News Home
Quick Bites Archive
Exploradio Archive
Programs Schedule Make A Pledge Member BenefitsFAQ/HelpContact Us
Courts and Crime

Tanisha Anderson's family wants better mental-health training for police
A proposed Tanisha's Law could follow efforts already happening in Cincinnati, Zanesville and Pittsburgh

Kabir Bhatia
Tanisha Anderson's mother, Cassandra Johnson, says the family has relied on faith to get them through this situation
Courtesy of K. Bhatia
Download (WKSU Only)
The family of Tanisha Anderson is calling for a law requiring training of police officers when dealing with mentally ill people. WKSU's Kabir Bhatia reports.
Tanisha Anderson's family wants better mental-health training for police

Other options:
MP3 Download (4:48)

The family of Tanisha Anderson filed a federal civil rights suit Wednesday against the city of Cleveland and the two officers blamed for causing her death. Anderson was schizophrenic and her family had called police for assistance.

The suit seeks an undisclosed amount of money and a jury trial. And it cites the recent Justice Department report criticizing Cleveland police for a lack of training in various areas. 

A call for help
At a press conference Thursday, attorney Al Gerhardstein said one of the family's aims is for a state law that ensures every police officer in Ohio is trained in appropriate ways to deal with mentally ill people.

“We have an unarmed woman, who didn’t commit a crime. Who said -- who had the family say -- ‘I need help. I’m not having a good night. I am disoriented.’”

In November, Anderson's family had called for help with the 37-year-old, who had tried repeatedly to head out into the cold weather without appropriate clothing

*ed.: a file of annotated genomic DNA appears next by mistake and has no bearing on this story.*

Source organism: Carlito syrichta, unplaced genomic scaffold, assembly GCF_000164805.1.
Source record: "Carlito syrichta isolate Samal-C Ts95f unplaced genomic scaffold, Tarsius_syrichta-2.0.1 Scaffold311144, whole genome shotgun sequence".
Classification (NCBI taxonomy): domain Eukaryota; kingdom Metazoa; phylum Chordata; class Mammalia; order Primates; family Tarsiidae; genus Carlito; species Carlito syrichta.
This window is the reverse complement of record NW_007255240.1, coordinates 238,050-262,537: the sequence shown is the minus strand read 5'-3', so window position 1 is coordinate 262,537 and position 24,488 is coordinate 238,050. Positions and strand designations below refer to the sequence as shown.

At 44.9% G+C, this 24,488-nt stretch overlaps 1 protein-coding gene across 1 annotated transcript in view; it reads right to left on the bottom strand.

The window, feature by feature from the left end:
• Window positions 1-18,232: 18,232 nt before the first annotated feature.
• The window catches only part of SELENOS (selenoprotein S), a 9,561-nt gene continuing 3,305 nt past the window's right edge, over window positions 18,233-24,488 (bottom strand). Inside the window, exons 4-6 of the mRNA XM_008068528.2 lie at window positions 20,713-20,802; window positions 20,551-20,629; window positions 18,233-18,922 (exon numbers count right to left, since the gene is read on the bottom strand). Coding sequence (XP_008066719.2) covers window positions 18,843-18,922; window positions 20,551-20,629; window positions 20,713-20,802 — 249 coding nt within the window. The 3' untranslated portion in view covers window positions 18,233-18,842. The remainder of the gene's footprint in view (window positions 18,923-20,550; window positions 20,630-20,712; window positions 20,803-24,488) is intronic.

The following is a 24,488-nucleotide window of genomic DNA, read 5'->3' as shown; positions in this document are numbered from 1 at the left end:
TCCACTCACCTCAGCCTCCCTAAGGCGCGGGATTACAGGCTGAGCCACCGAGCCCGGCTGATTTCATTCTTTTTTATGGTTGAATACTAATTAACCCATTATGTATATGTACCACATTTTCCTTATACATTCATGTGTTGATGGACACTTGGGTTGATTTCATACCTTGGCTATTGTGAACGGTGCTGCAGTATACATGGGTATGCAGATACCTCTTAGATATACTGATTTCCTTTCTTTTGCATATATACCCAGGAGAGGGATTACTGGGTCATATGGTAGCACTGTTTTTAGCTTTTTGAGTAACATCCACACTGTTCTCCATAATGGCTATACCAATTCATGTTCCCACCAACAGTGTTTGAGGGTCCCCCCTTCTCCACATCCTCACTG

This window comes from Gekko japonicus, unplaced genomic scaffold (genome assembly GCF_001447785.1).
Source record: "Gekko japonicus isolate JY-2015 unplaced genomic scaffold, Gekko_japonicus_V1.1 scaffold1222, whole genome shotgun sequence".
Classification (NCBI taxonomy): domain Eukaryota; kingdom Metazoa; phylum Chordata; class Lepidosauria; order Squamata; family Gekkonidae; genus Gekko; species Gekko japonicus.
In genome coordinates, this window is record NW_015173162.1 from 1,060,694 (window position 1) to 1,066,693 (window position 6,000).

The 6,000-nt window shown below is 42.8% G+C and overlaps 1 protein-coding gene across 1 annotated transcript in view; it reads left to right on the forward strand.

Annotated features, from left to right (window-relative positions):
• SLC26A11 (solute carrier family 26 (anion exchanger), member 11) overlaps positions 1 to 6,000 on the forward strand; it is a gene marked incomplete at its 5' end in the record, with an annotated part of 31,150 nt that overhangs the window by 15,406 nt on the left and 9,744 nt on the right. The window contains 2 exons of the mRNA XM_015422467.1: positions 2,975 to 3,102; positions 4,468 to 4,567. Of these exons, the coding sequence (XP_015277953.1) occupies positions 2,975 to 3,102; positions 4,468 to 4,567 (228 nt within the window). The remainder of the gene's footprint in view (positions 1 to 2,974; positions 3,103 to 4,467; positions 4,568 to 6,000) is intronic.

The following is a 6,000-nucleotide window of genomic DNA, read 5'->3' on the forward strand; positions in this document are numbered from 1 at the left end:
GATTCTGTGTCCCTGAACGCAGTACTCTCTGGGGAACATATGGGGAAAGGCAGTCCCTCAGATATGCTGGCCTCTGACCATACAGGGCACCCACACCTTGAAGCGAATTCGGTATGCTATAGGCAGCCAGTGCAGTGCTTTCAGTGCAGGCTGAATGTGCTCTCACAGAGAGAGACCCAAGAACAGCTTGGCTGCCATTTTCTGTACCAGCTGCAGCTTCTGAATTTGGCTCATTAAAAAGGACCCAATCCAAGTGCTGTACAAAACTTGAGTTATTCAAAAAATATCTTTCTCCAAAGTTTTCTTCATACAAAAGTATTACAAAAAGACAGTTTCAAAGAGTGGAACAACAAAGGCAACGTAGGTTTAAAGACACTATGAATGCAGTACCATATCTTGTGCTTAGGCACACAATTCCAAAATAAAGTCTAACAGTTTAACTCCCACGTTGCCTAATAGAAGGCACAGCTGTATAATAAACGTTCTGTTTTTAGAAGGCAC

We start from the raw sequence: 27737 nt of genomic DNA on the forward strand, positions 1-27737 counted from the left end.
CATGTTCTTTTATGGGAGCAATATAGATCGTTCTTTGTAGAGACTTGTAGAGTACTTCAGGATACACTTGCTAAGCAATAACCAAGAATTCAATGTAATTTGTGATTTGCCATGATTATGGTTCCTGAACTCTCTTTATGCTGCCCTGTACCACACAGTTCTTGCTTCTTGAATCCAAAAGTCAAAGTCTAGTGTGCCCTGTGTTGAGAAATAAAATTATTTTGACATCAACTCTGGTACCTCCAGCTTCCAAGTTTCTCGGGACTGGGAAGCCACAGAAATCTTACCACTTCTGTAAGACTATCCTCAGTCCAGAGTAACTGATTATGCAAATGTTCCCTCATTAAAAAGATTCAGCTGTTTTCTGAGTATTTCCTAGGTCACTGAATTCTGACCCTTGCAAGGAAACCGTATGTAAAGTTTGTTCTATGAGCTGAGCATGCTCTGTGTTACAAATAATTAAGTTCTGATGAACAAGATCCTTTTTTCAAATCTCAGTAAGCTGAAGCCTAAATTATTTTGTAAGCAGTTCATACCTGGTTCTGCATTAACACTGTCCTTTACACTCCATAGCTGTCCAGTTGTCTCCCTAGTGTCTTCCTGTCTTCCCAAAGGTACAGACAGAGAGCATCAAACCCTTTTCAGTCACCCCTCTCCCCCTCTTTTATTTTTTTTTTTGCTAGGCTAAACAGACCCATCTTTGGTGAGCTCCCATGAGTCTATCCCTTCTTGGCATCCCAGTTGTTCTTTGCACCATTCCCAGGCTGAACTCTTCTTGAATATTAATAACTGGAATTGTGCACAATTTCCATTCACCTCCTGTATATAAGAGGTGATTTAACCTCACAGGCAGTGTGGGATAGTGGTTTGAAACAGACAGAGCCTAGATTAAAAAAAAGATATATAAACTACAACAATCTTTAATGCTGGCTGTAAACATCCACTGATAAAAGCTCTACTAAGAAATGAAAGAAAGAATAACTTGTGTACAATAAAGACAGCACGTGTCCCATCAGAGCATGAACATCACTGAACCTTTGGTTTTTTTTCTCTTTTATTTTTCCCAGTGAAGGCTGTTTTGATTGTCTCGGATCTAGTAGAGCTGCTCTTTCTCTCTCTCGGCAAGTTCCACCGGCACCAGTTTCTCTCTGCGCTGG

Two calls handled two ways
A first pair of officers calmed Anderson. But a second, later call was answered by two different officers. They were apparently not briefed on the situation and while attempting to take her for a mental health evaluation, they say she began to kick them, then fell to the ground.

Her mother, Cassandra Johnson, disputes much of that account, saying her daughter was just scared.

"She would still be here if they would have just handled it in a different way. She became a criminal and she was not a criminal. She was a person with a mental disorder and she was treated like somebody that had a weapon. She had no weapon. She didn’t even fight them."

Overhauling the system
Johnson and her family also say the officers did not provide medical care. Attorney Gerhardstein says the department was supplied with out-of-date information on contacting mental health specialists, and the system needs an overhaul. He's based in Cincinnati, where he says reform and training efforts have yielded positive results.

“The first thing we did when we had our collaborative and our package of reforms was to train every police officer on mental health response. And it just can’t come soon enough here in Cleveland that everyone should know what to do, how to do it and to know when they are in over their heads so they don’t make a sad situation worse.”